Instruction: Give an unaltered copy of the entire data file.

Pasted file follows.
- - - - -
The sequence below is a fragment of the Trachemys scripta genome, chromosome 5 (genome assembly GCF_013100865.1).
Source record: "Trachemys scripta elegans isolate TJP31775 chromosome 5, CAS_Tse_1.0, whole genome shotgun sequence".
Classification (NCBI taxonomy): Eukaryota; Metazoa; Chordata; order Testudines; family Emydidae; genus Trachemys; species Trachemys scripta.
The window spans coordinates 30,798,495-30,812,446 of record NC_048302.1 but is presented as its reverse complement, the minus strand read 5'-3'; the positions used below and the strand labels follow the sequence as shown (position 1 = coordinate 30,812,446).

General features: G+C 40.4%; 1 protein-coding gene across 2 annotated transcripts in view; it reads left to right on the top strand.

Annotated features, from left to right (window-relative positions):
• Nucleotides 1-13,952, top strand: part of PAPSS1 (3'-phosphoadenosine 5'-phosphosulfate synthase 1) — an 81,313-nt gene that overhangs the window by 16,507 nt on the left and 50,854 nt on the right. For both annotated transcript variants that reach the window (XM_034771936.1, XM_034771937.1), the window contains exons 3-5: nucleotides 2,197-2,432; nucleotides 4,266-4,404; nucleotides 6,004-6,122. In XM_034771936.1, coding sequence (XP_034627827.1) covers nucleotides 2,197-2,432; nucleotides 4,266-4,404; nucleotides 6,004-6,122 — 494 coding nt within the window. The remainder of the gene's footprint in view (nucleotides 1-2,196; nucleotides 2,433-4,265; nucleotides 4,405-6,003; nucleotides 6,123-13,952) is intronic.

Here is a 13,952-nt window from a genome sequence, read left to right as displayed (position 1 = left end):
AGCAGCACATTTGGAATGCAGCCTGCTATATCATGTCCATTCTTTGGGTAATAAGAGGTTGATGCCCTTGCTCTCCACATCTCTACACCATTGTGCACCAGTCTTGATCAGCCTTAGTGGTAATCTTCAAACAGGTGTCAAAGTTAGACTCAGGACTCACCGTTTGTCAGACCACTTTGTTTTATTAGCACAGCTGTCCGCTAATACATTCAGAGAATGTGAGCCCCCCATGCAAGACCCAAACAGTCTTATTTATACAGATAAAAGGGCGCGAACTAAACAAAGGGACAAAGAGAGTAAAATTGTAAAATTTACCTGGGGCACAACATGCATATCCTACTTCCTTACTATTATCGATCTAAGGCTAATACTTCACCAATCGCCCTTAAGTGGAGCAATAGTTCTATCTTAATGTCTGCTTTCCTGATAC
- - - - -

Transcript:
The sequence below is a fragment of the Trachemys scripta genome, chromosome 5 (genome assembly GCF_013100865.1).
Source record: "Trachemys scripta elegans isolate TJP31775 chromosome 5, CAS_Tse_1.0, whole genome shotgun sequence".
Classification (NCBI taxonomy): Eukaryota; Metazoa; Chordata; order Testudines; family Emydidae; genus Trachemys; species Trachemys scripta.
The window spans coordinates 30,798,495-30,812,446 of record NC_048302.1 but is presented as its reverse complement, the minus strand read 5'-3'; the positions used below and the strand labels follow the sequence as shown (position 1 = coordinate 30,812,446).

General features: G+C 40.4%; 1 protein-coding gene across 2 annotated transcripts in view; it reads left to right on the top strand.

Annotated features, from left to right (window-relative positions):
• Nucleotides 1-13,952, top strand: part of PAPSS1 (3'-phosphoadenosine 5'-phosphosulfate synthase 1) — an 81,313-nt gene that overhangs the window by 16,507 nt on the left and 50,854 nt on the right. For both annotated transcript variants that reach the window (XM_034771936.1, XM_034771937.1), the window contains exons 3-5: nucleotides 2,197-2,432; nucleotides 4,266-4,404; nucleotides 6,004-6,122. In XM_034771936.1, coding sequence (XP_034627827.1) covers nucleotides 2,197-2,432; nucleotides 4,266-4,404; nucleotides 6,004-6,122 — 494 coding nt within the window. The remainder of the gene's footprint in view (nucleotides 1-2,196; nucleotides 2,433-4,265; nucleotides 4,405-6,003; nucleotides 6,123-13,952) is intronic.

Here is a 13,952-nt window from a genome sequence, read left to right as displayed (position 1 = left end):
AGCAGCACATTTGGAATGCAGCCTGCTATATCATGTCCATTCTTTGGGTAATAAGAGGTTGATGCCCTTGCTCTCCACATCTCTACACCATTGTGCACCAGTCTTGATCAGCCTTAGTGGTAATCTTCAAACAGGTGTCAAAGTTAGACTCAGGACTCACCGTTTGTCAGACCACTTTGTTTTATTAGCACAGCTGTCCGCTAATACATTCAGAGAATGTGAGCCCCCCATGCAAGACCCAAACAGTCTTATTTATACAGATAAAAGGGCGCGAACTAAACAAAGGGACAAAGAGAGTAAAATTGTAAAATTTACCTGGGGCACAACATGCATATCCTACTTCCTTACTATTATCGATCTAAGGCTAATACTTCACCAATCGCCCTTAAGTGGAGCAATAGTTCTATCTTAATGTCTGCTTTCCTGATAC